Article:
I do know, and make it my business to know about the content. It's that they say, "Have you seen this movie yet?" as if I will see it eventually because it's there to be watched. It does make me giggle when they ask that of a movie that's only been out two days, though - as if I would want to brave opening night crowds when I work there to see a movie just because it's new and shiny (plus we're not allowed to, per employee policy, but I don't feel as if going into the employee code of conduct is beneficial for our interaction).
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Re: How to Respond to These Customers?
« Reply #12 on: August 11, 2014, 07:39:43 PM »
For the third scenario, while I agree you don't have to see every movie, I think you should have a basic knowledge of all the movies showing. I do box office work myself, and while I don't see every company/piece we present, everyone who works in the box office is expected to be able to speak to the general tone/content and guide patrons to shows they'd be interested in. It's good for business, and it's good customer service.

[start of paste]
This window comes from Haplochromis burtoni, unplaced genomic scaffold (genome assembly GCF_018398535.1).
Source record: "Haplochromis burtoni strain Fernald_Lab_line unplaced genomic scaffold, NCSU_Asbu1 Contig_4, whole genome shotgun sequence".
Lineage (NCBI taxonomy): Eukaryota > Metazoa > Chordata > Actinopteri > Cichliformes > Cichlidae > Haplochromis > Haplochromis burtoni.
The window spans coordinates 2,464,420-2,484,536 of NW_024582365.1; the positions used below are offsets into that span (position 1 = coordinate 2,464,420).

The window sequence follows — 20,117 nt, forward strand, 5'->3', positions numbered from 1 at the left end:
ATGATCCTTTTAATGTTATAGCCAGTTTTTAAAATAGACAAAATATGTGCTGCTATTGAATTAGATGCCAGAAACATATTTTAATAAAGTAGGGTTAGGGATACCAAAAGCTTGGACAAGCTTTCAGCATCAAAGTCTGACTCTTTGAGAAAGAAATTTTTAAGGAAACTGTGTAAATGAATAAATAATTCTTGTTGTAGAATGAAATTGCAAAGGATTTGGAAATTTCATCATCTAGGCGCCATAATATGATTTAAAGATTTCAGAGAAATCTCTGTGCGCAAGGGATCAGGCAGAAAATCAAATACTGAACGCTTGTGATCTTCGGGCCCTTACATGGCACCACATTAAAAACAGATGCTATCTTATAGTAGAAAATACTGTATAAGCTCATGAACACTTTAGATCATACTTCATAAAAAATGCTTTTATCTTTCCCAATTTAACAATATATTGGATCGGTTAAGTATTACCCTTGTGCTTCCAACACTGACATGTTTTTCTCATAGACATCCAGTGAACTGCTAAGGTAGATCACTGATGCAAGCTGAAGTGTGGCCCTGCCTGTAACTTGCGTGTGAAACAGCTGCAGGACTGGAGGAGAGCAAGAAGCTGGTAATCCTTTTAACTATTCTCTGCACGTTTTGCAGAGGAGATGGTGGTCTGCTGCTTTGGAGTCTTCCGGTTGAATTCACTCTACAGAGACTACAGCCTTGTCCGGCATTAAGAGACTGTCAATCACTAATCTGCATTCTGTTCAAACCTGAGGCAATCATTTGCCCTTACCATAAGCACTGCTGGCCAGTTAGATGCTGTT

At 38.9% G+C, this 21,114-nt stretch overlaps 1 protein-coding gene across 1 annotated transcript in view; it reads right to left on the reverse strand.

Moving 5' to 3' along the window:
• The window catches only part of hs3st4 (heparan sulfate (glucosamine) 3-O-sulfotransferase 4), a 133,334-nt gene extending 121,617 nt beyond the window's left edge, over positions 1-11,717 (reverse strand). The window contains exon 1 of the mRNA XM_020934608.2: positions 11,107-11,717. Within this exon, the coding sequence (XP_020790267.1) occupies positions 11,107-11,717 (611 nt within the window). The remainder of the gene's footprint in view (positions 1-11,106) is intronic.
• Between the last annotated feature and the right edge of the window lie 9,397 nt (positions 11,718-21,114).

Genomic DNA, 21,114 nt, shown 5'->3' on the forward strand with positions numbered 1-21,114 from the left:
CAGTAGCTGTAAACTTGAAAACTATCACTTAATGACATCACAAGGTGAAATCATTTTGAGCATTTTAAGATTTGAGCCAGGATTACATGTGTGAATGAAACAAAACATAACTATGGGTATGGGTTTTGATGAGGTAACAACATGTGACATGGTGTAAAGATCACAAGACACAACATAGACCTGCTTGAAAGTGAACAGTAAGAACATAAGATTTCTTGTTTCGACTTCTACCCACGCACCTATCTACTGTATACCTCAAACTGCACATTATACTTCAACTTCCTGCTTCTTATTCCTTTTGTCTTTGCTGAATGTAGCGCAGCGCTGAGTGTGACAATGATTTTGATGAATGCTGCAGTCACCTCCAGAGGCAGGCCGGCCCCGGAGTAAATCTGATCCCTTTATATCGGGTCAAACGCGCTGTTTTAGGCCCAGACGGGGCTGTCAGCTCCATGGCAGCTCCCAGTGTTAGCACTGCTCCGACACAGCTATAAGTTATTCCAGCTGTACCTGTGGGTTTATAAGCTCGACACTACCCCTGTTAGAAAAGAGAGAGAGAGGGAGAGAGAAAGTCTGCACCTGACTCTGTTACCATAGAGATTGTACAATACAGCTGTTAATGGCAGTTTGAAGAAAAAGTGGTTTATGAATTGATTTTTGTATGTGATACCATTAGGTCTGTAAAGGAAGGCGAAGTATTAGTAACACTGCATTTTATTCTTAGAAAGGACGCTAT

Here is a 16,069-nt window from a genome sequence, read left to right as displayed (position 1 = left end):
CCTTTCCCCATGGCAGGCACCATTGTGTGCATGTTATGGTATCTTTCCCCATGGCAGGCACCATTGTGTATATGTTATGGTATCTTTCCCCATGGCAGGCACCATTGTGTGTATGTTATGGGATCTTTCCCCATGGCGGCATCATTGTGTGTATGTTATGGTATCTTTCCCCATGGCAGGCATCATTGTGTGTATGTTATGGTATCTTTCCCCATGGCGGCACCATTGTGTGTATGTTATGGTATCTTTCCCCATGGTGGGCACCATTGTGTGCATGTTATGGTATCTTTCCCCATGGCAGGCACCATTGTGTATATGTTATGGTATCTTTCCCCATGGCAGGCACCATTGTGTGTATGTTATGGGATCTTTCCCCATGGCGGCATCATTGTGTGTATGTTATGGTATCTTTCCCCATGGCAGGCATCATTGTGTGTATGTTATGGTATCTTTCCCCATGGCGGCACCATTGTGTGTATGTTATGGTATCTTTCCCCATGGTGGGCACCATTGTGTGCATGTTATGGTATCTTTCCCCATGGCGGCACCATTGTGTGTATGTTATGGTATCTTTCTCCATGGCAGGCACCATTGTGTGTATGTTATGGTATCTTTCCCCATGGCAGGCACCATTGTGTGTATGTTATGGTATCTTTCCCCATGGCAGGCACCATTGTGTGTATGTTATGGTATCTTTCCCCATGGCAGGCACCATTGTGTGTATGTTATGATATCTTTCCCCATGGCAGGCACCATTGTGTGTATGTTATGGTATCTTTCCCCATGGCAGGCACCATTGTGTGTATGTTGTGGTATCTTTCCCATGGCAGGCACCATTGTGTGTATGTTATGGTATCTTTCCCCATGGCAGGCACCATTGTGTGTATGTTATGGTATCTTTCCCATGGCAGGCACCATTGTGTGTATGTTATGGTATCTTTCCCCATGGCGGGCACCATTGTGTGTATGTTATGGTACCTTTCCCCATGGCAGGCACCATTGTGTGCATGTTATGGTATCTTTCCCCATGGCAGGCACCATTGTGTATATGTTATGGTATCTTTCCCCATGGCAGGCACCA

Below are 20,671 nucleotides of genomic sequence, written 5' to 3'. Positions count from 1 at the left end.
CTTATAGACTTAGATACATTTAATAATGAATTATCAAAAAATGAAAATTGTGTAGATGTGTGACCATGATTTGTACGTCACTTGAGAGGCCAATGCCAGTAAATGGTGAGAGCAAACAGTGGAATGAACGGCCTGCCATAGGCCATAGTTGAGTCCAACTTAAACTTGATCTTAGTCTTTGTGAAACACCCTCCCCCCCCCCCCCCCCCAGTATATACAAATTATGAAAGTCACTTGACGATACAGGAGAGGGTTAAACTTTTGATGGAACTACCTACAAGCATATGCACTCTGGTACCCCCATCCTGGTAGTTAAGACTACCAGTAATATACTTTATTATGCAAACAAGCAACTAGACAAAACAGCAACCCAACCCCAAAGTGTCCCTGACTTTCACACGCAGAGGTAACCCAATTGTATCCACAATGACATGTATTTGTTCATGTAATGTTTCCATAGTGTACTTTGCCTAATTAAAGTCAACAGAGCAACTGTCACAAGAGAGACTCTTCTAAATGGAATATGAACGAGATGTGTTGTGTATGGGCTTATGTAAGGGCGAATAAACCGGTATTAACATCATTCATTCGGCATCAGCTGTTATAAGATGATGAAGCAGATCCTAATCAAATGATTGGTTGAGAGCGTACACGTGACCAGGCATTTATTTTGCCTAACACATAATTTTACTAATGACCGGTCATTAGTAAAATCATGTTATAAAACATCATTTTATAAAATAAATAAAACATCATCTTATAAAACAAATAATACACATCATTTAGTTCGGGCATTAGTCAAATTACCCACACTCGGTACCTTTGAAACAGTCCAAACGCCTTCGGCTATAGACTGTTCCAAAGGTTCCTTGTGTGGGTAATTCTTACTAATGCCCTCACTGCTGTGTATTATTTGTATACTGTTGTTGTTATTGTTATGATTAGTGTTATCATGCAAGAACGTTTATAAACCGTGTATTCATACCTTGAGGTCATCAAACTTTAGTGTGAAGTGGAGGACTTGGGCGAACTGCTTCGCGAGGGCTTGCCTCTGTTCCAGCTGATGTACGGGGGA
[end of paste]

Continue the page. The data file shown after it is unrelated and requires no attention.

I do know, and make it my business to know about the content. It's that they say, "Have you seen this movie yet?" as if I will see it eventually because it's there to be watched. It does make me giggle when they ask that of a movie that's only been out two days, though - as if I would want to brave opening night crowds when I work there to see a movie just because it's new and shiny (plus we're not allowed to, per employee policy, but I don't feel as if going into the employee code of conduct is beneficial for our interaction).

Maybe I'm missing the tone, but I don't think asking the person from whom you are buying the tickets if they have seen the movie is all that weird. Is it the addition of "yet" to the end that bugs you? Or do they act shocked when you say that you haven't? I'm just trying to understand where your frustration is coming from.   Unless the person is being rude or pushy, I think your best bet is just to respond "Nope! Not yet.  But I've heard it's good" or something equally noncommittal.
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Lady Snowdon

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Re: How to Respond to These Customers?
« Reply #13 on: August 11, 2014, 08:17:35 PM »
For the third scenario, while I agree you don't have to see every movie, I think you should have a basic knowledge of all the movies showing. I do box office work myself, and while I don't see every company/piece we present, everyone who works in the box office is expected to be able to speak to the general tone/content and guide patrons to shows they'd be interested in. It's good for business, and it's good customer service.